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Thursday, October 20, 2016

Why Exporters Are in Double Trouble

The chart below shows the annual core population (0-64yr/old) change of the OECD representing America, most of Europe, and the bulk of the worlds wealthy nations (OECD members), plus China, Brazil, and Russia.  This core population growth peaked in 1968 at +31 million a year and growth has decelerated 90% to just 3 million year as of 2016.  The core population is estimated to peak out in 2018 and by 2050, decline by <-246> million or <-9%>.
This is terribly important because these nations which make up 40% of global population are responsible for 70% of the earths oil consumption...and an even greater percentage of global (export) consumption.


Also noted on the chart are the years the largest exporters core populations (their own internal markets) began declining.  For example, Japan's core began shrinking in 1989 but the "importer" core population was still growing rapidly (up 26+ million annually) helping to offset the decline.


OK, just 3 variables to ponder...
  1. Annual population growth of the 0-64yr/old population (US charts show 5yr periods of growth)
  2. GDP (Gross Domestic Product)
  3. Debt
First, Japan's core population (0-64yr/olds) began declining in 1989.  Since then...
  1. Japan's core population has declined by 17.5 million persons or a 16% decline in population. 
  2. By 2050, the estimates are that Japan's core population will fall (from peak) by 50 million persons or a 46% decline. 
  3. Since Japan's core population began declining, Japanese GDP has risen by $1 trillion while Japanese federal debt has risen $9 trillion.

How did Japan survive this?  Exports.  Roughly 20% of Japan's GDP comes from exports...primarily to the other 34 OECD nations, China, Brazil, and Russia (these nations combine account for 40% of earths population but 70% of global oil consumption...and an even greater % of general consumption).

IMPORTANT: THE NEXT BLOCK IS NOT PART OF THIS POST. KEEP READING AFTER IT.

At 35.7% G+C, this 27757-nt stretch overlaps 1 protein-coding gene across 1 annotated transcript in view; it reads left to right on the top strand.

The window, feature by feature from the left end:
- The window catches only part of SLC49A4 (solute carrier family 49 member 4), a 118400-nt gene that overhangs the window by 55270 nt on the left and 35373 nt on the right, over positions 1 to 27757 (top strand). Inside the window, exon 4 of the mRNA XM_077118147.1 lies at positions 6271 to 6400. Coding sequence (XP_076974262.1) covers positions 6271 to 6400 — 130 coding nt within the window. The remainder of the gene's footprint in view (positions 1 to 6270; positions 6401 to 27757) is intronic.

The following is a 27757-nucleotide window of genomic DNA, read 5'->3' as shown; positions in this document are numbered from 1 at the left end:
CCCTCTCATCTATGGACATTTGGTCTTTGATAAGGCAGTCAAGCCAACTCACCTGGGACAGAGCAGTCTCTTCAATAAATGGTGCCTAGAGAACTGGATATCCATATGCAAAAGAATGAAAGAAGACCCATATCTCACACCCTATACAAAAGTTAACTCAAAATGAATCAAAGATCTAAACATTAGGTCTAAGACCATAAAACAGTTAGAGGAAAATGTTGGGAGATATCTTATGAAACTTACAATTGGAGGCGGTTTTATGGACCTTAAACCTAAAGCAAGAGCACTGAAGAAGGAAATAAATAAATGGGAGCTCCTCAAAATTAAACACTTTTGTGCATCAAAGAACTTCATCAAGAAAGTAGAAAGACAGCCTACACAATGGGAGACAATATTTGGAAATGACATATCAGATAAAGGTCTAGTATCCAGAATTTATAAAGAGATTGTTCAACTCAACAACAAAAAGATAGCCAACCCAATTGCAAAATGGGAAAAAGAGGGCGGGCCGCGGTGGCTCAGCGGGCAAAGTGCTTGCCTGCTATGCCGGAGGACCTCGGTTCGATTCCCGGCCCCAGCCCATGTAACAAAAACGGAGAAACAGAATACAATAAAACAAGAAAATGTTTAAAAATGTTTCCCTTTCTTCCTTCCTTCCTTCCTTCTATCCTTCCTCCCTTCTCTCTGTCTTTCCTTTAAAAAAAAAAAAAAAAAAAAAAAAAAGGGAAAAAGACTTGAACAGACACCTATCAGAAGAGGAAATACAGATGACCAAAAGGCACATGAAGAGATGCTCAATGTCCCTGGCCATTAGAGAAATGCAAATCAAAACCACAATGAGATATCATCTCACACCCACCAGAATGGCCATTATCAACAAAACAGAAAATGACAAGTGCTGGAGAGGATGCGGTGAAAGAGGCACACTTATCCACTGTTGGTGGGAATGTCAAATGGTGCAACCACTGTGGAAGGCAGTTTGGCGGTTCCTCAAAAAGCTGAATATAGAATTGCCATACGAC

Germany (chart below) chose a different route than Japan to deal with it's population crisis.  First, enlarging it's consumer base via reunifying with East Germany in 1990 and then opening up European markets to German exports via the creation of the single currency EU.  Germany essentially quintupled it's consumer base for German exports absent the slowing mechanism of a strong Deutsche Mark.  Since the advent of the EU, exports as a percentage of German GDP have nearly doubled (26% to 46%).  The results for the rest of the EU turned into German importers, decidedly "less good".However, the EU core population peaked in 2010 and is now in decline.  By 2050, the EU core is estimated to fall 42 million or 10%.As the chart below shows, China's core population begins it's own terminal decline in 2017.  But China didn't wait for the core population to peak before it began ramping it's debt load into the stratosphere.  Since '07, China grew it's debt load +$27 trillion to net a rather lousy return of +$8 trillion in GDP.  Alas, China's solution was a debt fueled binge of building infrastructure, factories, & 50+ million vacant units of housing...for a population that is now contracting officially needing less housing every day?!? 

2017 through 2050, China's 0-64yr/old population is estimated to fall by 217 million or a reduction of <-18%>.  Who knows what sort of mind boggling debt binge China will attempt as it's consumer base officially begins it's long contraction?As for the US, the 0-64yr/old population (columns represent 5 year periods of population growth, chart below) is expected to continue the deceleration it has been on since the late 1990's.  Federal debt has been growing nearly twice the pace of GDP since the core 0-64yr/old population growth broke down...and far worse is dead ahead.
A quick close up of the US 0-64yr/old population growth (columns represent 5 year periods of population growth, chart below) significantly decelerating vs. waning GDP growth but fast accelerating debt.Conclusion:
When a nations core population ceases to grow or outright falls, in order to grow, the nation must find growth externally (exports).  However, when the pool of potential importers with means (core population of OECD, China, Russia, Brazil) is itself no longer growing...well, growth is no longer achieved via greater consumption.  Instead, "growth" becomes a game of ever greater debt loads (via ZIRP and NIRP), monetization, QE, and a hundred other means to inflate the numbers absent actual economic activity following through.